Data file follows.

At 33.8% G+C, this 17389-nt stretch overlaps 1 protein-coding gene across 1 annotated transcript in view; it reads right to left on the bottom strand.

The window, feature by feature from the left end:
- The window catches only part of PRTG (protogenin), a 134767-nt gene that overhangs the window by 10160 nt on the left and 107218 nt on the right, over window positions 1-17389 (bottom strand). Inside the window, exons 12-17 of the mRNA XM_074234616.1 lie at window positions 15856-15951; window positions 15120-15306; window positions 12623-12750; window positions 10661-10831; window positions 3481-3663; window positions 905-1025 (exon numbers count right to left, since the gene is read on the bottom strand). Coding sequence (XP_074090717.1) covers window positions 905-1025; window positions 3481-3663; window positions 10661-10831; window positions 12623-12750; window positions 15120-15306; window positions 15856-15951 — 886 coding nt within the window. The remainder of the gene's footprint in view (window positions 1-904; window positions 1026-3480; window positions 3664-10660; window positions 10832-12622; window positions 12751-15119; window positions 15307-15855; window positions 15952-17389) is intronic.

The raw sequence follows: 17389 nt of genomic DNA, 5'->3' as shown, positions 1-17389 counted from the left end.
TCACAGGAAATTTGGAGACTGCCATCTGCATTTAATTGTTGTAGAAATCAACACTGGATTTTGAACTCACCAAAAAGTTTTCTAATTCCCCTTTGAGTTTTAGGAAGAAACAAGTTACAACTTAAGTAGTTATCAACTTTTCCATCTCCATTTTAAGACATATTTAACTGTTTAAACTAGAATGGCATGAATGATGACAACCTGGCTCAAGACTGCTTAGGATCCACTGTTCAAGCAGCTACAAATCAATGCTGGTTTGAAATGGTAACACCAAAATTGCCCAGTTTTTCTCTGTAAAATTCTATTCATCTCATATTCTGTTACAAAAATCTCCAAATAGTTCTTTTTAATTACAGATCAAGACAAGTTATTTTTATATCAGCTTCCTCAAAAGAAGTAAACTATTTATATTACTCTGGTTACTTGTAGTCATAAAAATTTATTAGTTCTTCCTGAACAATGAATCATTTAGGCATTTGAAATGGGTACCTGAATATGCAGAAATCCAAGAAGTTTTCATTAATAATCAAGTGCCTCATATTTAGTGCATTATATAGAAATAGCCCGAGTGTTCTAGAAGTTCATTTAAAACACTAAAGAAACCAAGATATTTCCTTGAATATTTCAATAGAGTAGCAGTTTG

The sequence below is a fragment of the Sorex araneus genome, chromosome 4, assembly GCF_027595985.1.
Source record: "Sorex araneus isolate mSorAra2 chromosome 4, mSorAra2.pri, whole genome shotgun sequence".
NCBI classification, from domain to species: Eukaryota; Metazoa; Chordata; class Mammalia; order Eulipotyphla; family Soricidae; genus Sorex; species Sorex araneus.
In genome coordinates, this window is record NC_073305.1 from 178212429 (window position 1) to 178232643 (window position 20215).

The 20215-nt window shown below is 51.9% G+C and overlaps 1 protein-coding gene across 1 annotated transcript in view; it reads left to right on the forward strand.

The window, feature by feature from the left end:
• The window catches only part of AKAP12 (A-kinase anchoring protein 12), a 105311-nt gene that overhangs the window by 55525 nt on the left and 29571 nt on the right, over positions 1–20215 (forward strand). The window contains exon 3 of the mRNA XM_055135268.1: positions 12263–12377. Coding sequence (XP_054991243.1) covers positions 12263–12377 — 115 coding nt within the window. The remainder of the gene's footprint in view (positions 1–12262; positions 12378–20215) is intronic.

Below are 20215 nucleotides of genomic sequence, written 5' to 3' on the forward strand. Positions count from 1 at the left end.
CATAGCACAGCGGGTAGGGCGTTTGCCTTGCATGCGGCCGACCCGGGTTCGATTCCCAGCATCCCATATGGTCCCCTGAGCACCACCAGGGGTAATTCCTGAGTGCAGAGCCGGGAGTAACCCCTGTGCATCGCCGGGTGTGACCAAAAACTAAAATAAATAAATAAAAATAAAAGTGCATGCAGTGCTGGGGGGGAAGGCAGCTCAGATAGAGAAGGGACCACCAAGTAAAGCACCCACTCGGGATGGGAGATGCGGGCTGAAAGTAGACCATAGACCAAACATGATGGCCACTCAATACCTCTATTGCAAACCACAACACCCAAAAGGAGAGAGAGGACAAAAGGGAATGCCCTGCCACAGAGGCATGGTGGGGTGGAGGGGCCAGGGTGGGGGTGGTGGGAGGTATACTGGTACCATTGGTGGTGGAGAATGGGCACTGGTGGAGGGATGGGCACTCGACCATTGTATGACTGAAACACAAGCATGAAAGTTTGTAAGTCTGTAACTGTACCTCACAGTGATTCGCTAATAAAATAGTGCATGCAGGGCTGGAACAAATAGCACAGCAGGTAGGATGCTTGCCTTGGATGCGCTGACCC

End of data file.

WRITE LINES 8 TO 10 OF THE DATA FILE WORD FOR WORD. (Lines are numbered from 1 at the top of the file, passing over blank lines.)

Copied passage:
NCBI classification, from domain to species: Eukaryota; Metazoa; Chordata; class Mammalia; order Eulipotyphla; family Soricidae; genus Sorex; species Sorex araneus.
In genome coordinates, this window is record NC_073305.1 from 178212429 (window position 1) to 178232643 (window position 20215).

The 20215-nt window shown below is 51.9% G+C and overlaps 1 protein-coding gene across 1 annotated transcript in view; it reads left to right on the forward strand.